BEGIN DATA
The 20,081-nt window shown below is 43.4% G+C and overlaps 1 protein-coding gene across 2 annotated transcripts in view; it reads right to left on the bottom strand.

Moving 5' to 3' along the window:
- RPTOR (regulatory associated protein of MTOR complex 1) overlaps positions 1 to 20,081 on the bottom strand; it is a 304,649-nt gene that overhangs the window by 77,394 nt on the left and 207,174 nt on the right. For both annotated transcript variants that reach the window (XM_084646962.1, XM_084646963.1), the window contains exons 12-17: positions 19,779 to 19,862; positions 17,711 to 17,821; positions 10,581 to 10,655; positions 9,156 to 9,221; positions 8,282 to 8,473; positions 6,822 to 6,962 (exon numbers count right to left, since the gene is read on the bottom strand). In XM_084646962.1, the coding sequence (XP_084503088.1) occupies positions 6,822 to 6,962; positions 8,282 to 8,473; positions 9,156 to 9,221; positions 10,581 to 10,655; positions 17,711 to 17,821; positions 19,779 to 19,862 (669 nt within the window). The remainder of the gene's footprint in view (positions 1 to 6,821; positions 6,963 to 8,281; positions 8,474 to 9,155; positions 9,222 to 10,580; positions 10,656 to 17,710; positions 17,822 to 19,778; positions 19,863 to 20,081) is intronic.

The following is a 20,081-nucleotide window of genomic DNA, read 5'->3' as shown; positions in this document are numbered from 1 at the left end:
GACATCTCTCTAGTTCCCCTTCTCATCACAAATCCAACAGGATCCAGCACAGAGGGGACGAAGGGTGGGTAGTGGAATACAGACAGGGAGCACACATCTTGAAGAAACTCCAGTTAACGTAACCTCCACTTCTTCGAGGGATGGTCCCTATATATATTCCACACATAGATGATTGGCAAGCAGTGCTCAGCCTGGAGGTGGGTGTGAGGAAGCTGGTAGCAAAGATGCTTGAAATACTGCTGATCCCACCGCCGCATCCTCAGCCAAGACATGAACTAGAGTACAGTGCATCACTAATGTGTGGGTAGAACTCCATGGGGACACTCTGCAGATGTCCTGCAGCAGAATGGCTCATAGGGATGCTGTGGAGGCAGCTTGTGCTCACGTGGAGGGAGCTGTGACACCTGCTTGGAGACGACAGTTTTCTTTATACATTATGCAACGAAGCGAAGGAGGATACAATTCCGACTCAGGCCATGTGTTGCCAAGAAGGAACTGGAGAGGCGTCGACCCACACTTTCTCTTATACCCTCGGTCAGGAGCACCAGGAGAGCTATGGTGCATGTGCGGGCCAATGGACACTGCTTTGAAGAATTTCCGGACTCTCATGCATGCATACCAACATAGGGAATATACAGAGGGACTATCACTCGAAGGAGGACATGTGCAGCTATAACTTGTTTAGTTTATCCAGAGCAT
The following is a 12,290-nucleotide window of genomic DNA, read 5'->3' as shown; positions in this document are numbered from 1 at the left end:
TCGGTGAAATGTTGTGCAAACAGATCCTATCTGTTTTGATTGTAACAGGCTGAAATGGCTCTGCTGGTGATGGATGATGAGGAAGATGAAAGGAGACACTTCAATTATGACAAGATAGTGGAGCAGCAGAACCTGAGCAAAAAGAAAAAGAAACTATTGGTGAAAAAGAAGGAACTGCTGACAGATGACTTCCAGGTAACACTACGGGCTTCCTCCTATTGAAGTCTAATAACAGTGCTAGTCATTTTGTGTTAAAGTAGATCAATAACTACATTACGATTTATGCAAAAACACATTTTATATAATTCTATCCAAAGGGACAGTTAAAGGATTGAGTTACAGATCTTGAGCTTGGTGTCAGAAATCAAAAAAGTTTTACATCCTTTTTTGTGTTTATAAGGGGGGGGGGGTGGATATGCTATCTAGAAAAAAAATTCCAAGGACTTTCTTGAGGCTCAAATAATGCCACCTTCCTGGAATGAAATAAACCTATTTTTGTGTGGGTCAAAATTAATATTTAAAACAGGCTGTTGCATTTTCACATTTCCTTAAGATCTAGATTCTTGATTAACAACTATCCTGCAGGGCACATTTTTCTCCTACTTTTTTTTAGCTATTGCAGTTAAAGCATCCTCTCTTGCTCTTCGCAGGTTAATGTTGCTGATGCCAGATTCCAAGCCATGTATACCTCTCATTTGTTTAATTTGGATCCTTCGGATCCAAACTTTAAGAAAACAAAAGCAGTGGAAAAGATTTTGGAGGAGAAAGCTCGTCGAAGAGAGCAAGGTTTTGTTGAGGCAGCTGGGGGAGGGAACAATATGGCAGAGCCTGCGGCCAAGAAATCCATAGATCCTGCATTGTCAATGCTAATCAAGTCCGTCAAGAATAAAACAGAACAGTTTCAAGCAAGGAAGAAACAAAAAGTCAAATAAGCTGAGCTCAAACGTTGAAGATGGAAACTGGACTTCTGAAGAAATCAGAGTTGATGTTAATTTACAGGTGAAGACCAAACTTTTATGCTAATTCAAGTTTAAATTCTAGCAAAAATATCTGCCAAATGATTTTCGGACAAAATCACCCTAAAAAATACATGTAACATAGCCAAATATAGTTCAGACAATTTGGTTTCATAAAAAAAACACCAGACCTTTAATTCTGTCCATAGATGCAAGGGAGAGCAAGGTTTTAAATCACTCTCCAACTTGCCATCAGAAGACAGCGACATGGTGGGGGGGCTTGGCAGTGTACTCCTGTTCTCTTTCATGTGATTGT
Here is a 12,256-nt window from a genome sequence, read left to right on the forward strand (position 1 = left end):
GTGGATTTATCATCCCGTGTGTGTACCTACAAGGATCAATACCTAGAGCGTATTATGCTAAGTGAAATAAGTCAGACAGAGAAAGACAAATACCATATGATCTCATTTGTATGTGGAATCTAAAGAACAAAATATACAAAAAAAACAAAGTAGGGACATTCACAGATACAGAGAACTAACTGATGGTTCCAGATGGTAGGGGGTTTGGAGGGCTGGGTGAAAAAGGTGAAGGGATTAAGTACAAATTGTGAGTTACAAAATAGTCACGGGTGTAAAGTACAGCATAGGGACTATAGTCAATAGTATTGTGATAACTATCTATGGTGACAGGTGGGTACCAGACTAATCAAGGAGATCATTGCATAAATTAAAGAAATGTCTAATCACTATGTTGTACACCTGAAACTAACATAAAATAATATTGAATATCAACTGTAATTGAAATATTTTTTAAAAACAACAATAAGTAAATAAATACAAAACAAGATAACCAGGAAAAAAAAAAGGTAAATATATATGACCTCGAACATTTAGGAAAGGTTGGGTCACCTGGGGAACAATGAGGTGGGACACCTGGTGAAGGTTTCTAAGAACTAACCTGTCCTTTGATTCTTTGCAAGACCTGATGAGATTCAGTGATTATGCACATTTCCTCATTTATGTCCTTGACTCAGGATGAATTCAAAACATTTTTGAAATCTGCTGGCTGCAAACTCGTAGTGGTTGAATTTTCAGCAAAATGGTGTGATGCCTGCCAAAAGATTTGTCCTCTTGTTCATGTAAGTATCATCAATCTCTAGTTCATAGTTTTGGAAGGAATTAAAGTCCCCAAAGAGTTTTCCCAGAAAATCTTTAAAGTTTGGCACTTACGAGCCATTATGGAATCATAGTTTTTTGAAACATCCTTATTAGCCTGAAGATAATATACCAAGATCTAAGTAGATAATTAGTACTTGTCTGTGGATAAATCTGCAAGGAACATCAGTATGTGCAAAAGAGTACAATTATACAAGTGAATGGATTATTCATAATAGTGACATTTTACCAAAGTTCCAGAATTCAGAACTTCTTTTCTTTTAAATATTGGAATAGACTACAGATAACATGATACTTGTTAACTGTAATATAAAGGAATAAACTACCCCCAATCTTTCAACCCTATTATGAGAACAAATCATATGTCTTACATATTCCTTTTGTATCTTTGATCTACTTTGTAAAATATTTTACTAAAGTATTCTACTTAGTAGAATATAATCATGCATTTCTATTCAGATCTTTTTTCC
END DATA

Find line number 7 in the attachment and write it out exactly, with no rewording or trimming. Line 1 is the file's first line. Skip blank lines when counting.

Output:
TCGGTGAAATGTTGTGCAAACAGATCCTATCTGTTTTGATTGTAACAGGCTGAAATGGCTCTGCTGGTGATGGATGATGAGGAAGATGAAAGGAGACACTTCAATTATGACAAGATAGTGGAGCAGCAGAACCTGAGCAAAAAGAAAAAGAAACTATTGGTGAAAAAGAAGGAACTGCTGACAGATGACTTCCAGGTAACACTACGGGCTTCCTCCTATTGAAGTCTAATAACAGTGCTAGTCATTTTGTGTTAAAGTAGATCAATAACTACATTACGATTTATGCAAAAACACATTTTATATAATTCTATCCAAAGGGACAGTTAAAGGATTGAGTTACAGATCTTGAGCTTGGTGTCAGAAATCAAAAAAGTTTTACATCCTTTTTTGTGTTTATAAGGGGGGGGGGGTGGATATGCTATCTAGAAAAAAAATTCCAAGGACTTTCTTGAGGCTCAAATAATGCCACCTTCCTGGAATGAAATAAACCTATTTTTGTGTGGGTCAAAATTAATATTTAAAACAGGCTGTTGCATTTTCACATTTCCTTAAGATCTAGATTCTTGATTAACAACTATCCTGCAGGGCACATTTTTCTCCTACTTTTTTTTAGCTATTGCAGTTAAAGCATCCTCTCTTGCTCTTCGCAGGTTAATGTTGCTGATGCCAGATTCCAAGCCATGTATACCTCTCATTTGTTTAATTTGGATCCTTCGGATCCAAACTTTAAGAAAACAAAAGCAGTGGAAAAGATTTTGGAGGAGAAAGCTCGTCGAAGAGAGCAAGGTTTTGTTGAGGCAGCTGGGGGAGGGAACAATATGGCAGAGCCTGCGGCCAAGAAATCCATAGATCCTGCATTGTCAATGCTAATCAAGTCCGTCAAGAATAAAACAGAACAGTTTCAAGCAAGGAAGAAACAAAAAGTCAAATAAGCTGAGCTCAAACGTTGAAGATGGAAACTGGACTTCTGAAGAAATCAGAGTTGATGTTAATTTACAGGTGAAGACCAAACTTTTATGCTAATTCAAGTTTAAATTCTAGCAAAAATATCTGCCAAATGATTTTCGGACAAAATCACCCTAAAAAATACATGTAACATAGCCAAATATAGTTCAGACAATTTGGTTTCATAAAAAAAACACCAGACCTTTAATTCTGTCCATAGATGCAAGGGAGAGCAAGGTTTTAAATCACTCTCCAACTTGCCATCAGAAGACAGCGACATGGTGGGGGGGCTTGGCAGTGTACTCCTGTTCTCTTTCATGTGATTGT